Leishmaniasis is a parasitic disease that occurs in the Mediterranean basin and South America and can affect dogs and humans, and is one of the best known human parasitic diseases. It is transmitted by the bite of a phlebotomine sandfly, a type of mosquito that bites mammals and birds. In addition, other animals (up to 70 species are counted), such as hares, rats or opossums, act as reservoirs, i.e. they are intermediaries in the transmission of the disease.
What does the body of the leishmaniasis mosquito look like?
The phlebotomine sandfly that transmits leishmaniasis is a small insect, about 2-3 mm long, which does not emit a buzzing sound. It is light brown to yellowish and has a hair-covered body and wings, long thin antennae and a proboscis that is longer than the head and is used by females to suck blood. The wings adopt a 45° angle when the mosquito is biting while perched on the animal’s skin. There are more than 90 different species of sandflies that transmit leishmaniasis.
How does the leishmaniasis mosquito work?
It is active from dusk until dawn, and the rest of the day it remains hidden in dark and cool places. It is more common in areas with vegetation and in places where the minimum temperatures do not usually fall below 15 ºC. For this reason, fluctuations in temperature can greatly affect the development of the parasite inside the mosquito’s body causing it to be transmitted in areas where the disease was not previously present. In addition, it also needs moisture for the eggs to survive; it lays them in cracks, holes, animal burrows and tree roots. After peak rains, populations are reduced due to lack of daytime resting sites for adults and because heavy rains lead to the death of immature stages. It cannot fly if there is a strong wind and the flight distance is very short; it looks for food no more than 50 meters from its breeding site.
What are the life stages of the leishmaniasis mosquito?
Its life cycle goes through four stages: egg, larva, pupa and adult. One week after sucking blood, the female lays about 60-80 eggs, elongated and of an intense brown color, in humid places rich in organic matter. The eggs hatch, releasing the larvae, only half a millimeter long, a week after laying. The pupa is light yellow and retains the larval cuticle. The adult is fully developed about 2 months after the eggs are laid.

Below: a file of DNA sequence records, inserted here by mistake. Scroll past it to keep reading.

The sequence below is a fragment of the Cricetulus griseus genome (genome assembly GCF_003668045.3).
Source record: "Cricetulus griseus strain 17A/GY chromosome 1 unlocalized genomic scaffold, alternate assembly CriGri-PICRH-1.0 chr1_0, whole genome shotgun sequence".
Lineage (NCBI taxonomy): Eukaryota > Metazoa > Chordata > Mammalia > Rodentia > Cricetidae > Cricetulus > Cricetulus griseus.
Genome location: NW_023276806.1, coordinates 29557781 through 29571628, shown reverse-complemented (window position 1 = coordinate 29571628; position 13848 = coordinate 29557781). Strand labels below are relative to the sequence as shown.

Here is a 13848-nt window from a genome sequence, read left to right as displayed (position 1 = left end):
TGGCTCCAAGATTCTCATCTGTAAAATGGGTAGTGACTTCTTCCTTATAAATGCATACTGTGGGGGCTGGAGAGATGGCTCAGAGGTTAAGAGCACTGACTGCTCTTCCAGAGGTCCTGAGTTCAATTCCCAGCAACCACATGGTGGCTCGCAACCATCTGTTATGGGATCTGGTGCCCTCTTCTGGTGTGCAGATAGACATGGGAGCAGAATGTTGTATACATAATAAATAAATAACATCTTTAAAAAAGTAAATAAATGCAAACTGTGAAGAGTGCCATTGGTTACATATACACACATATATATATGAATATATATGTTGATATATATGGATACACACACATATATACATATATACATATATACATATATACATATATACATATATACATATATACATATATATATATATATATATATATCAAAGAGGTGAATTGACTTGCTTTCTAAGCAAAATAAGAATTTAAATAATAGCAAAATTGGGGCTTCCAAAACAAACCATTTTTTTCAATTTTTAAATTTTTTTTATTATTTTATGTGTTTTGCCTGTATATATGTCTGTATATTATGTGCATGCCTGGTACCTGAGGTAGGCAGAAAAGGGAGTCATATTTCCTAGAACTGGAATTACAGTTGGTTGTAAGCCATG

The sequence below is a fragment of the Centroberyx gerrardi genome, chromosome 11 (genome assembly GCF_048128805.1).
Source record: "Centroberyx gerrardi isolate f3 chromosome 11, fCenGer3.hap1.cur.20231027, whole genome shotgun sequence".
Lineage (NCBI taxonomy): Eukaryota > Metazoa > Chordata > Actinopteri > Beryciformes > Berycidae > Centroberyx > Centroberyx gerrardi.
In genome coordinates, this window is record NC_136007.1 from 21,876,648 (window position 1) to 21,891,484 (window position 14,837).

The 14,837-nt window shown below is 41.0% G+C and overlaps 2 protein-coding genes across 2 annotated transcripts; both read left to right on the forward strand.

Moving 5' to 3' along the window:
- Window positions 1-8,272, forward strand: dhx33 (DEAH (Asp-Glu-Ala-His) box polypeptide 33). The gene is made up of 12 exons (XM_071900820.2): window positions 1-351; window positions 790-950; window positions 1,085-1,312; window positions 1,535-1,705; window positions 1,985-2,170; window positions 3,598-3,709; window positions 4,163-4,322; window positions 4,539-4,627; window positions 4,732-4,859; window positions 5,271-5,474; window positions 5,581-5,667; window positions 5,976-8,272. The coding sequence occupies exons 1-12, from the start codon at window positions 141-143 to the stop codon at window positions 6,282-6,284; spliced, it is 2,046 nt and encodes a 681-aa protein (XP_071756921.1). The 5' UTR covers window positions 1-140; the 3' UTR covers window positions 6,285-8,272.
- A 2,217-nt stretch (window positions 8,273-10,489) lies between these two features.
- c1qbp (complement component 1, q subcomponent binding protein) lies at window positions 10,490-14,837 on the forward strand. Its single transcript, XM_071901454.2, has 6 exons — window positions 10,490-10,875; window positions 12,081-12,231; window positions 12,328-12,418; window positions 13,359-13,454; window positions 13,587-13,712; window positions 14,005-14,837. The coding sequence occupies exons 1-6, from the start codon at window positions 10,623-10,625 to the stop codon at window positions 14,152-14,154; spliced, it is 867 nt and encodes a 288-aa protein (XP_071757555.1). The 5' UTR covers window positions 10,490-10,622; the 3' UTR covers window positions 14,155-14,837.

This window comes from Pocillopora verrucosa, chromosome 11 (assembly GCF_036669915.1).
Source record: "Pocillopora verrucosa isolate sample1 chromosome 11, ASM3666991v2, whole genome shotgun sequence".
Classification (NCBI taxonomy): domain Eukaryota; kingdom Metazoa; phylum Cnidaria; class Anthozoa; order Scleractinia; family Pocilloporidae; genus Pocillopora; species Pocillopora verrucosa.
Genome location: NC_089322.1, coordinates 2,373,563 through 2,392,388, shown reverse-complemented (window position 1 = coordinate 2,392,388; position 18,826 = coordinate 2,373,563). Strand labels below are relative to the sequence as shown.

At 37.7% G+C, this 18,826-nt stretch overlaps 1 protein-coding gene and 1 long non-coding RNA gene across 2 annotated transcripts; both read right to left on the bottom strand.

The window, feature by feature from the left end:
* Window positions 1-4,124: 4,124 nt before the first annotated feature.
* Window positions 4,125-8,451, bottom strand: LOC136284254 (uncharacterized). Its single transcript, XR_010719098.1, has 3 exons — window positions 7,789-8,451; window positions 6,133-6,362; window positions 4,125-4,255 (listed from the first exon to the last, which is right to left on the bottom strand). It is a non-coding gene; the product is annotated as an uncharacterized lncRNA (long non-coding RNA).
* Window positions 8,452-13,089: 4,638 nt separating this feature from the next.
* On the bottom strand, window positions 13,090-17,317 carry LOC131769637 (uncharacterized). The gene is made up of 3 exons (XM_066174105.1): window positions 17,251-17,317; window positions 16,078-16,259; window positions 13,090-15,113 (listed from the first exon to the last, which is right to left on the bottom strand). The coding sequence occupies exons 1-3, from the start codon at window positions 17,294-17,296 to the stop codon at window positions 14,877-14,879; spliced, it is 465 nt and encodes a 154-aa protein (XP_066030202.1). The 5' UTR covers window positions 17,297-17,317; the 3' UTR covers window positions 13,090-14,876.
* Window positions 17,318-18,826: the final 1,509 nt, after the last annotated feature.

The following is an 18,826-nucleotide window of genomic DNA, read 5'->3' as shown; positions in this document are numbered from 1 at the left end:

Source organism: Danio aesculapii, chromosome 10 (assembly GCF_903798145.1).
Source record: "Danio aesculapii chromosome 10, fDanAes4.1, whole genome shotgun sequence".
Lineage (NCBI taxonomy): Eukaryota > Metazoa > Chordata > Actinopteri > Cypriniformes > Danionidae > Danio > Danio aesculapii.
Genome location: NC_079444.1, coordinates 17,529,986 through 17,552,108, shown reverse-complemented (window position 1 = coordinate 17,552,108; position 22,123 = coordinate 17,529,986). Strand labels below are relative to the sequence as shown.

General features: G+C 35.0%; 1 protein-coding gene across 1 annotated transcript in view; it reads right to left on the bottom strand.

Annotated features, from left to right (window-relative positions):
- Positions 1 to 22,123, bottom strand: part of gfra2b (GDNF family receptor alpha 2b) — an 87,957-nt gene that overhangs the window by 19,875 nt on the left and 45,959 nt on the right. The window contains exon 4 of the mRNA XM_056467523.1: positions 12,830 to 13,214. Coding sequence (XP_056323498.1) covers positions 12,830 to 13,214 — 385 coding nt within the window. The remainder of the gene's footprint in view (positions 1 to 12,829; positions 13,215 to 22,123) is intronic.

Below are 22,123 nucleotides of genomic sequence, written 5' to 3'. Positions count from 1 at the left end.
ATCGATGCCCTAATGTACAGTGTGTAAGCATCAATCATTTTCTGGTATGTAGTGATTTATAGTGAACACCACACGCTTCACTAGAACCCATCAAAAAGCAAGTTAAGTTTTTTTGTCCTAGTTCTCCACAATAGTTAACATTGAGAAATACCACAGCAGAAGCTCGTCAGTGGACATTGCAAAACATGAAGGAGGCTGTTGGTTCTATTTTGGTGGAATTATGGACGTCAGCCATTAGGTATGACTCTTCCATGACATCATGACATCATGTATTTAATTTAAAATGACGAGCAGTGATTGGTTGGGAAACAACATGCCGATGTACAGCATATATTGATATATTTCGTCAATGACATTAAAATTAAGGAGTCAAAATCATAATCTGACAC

How does the leishmaniasis mosquito transmit the disease?
To bite the dog, the female phlebotomine sandfly, which needs to suck blood to feed and form eggs, lands on the dog’s skin. The transmission of leishmaniasis takes place through this bite when the sandfly has previously bitten an infected dog. Each female sandfly usually bites 3 or 4 times and then dies, usually before she is two weeks old.
How can we control the leishmaniasis mosquito?
The usual way is to spray homes and animal shelters with insecticides. And if it is known where the mosquitoes rest, it will also be useful to fumigate these places.
As for prevention in dogs, it is best to use authorized insecticides or repellents (collars or sprays, for example) during periods of sandfly activity. It is also important to bear in mind that if we introduce infected dogs into areas free of leishmaniasis, we should take extreme precautions against sandflies, since we will have a real risk of spreading the disease to previously free areas. In this sense, it is essential to apply repellents to control the disease collectively.
And finally, it is also interesting to remember that walks with dogs should preferably take place in areas away from rivers, stagnant waters, swampy areas, etc., and during the day, trying to avoid the hours between sunset and sunrise, since during these hours mosquitoes are more frequent.